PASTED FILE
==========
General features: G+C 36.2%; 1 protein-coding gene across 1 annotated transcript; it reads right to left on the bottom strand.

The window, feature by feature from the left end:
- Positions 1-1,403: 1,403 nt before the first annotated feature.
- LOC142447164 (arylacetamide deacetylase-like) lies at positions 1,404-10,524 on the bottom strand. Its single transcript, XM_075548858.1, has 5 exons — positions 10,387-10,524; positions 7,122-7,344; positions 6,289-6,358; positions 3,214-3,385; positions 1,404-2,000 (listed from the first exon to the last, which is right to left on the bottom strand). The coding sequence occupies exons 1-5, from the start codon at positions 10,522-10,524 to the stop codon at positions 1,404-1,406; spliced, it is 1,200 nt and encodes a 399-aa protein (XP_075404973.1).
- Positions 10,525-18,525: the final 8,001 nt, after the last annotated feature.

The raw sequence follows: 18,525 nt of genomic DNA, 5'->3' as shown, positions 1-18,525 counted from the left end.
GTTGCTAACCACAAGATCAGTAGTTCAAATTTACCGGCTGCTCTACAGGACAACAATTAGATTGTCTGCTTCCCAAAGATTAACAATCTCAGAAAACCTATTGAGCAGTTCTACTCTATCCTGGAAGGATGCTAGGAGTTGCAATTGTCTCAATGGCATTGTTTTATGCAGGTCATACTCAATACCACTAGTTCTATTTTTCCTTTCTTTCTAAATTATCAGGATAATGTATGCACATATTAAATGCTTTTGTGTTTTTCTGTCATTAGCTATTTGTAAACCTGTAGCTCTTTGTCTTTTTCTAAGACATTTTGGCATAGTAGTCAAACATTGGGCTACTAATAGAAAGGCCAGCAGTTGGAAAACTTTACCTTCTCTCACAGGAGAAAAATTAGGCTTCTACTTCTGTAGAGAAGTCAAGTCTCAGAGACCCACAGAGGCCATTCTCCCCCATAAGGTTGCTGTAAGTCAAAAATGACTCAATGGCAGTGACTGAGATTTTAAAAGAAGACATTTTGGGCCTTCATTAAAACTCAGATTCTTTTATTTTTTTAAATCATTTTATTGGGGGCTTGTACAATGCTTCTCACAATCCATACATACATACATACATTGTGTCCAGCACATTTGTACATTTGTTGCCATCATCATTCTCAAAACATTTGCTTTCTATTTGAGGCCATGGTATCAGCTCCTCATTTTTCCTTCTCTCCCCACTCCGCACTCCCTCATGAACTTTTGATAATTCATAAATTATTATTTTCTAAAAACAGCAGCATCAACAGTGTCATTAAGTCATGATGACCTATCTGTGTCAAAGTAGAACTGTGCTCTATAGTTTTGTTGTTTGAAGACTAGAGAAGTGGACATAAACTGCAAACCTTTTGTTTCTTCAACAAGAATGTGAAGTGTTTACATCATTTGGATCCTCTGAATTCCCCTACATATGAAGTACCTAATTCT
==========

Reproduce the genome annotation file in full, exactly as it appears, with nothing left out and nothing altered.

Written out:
General features: G+C 36.2%; 1 protein-coding gene across 1 annotated transcript; it reads right to left on the bottom strand.

The window, feature by feature from the left end:
- Positions 1-1,403: 1,403 nt before the first annotated feature.
- LOC142447164 (arylacetamide deacetylase-like) lies at positions 1,404-10,524 on the bottom strand. Its single transcript, XM_075548858.1, has 5 exons — positions 10,387-10,524; positions 7,122-7,344; positions 6,289-6,358; positions 3,214-3,385; positions 1,404-2,000 (listed from the first exon to the last, which is right to left on the bottom strand). The coding sequence occupies exons 1-5, from the start codon at positions 10,522-10,524 to the stop codon at positions 1,404-1,406; spliced, it is 1,200 nt and encodes a 399-aa protein (XP_075404973.1).
- Positions 10,525-18,525: the final 8,001 nt, after the last annotated feature.

The raw sequence follows: 18,525 nt of genomic DNA, 5'->3' as shown, positions 1-18,525 counted from the left end.
GTTGCTAACCACAAGATCAGTAGTTCAAATTTACCGGCTGCTCTACAGGACAACAATTAGATTGTCTGCTTCCCAAAGATTAACAATCTCAGAAAACCTATTGAGCAGTTCTACTCTATCCTGGAAGGATGCTAGGAGTTGCAATTGTCTCAATGGCATTGTTTTATGCAGGTCATACTCAATACCACTAGTTCTATTTTTCCTTTCTTTCTAAATTATCAGGATAATGTATGCACATATTAAATGCTTTTGTGTTTTTCTGTCATTAGCTATTTGTAAACCTGTAGCTCTTTGTCTTTTTCTAAGACATTTTGGCATAGTAGTCAAACATTGGGCTACTAATAGAAAGGCCAGCAGTTGGAAAACTTTACCTTCTCTCACAGGAGAAAAATTAGGCTTCTACTTCTGTAGAGAAGTCAAGTCTCAGAGACCCACAGAGGCCATTCTCCCCCATAAGGTTGCTGTAAGTCAAAAATGACTCAATGGCAGTGACTGAGATTTTAAAAGAAGACATTTTGGGCCTTCATTAAAACTCAGATTCTTTTATTTTTTTAAATCATTTTATTGGGGGCTTGTACAATGCTTCTCACAATCCATACATACATACATACATTGTGTCCAGCACATTTGTACATTTGTTGCCATCATCATTCTCAAAACATTTGCTTTCTATTTGAGGCCATGGTATCAGCTCCTCATTTTTCCTTCTCTCCCCACTCCGCACTCCCTCATGAACTTTTGATAATTCATAAATTATTATTTTCTAAAAACAGCAGCATCAACAGTGTCATTAAGTCATGATGACCTATCTGTGTCAAAGTAGAACTGTGCTCTATAGTTTTGTTGTTTGAAGACTAGAGAAGTGGACATAAACTGCAAACCTTTTGTTTCTTCAACAAGAATGTGAAGTGTTTACATCATTTGGATCCTCTGAATTCCCCTACATATGAAGTACCTAATTCT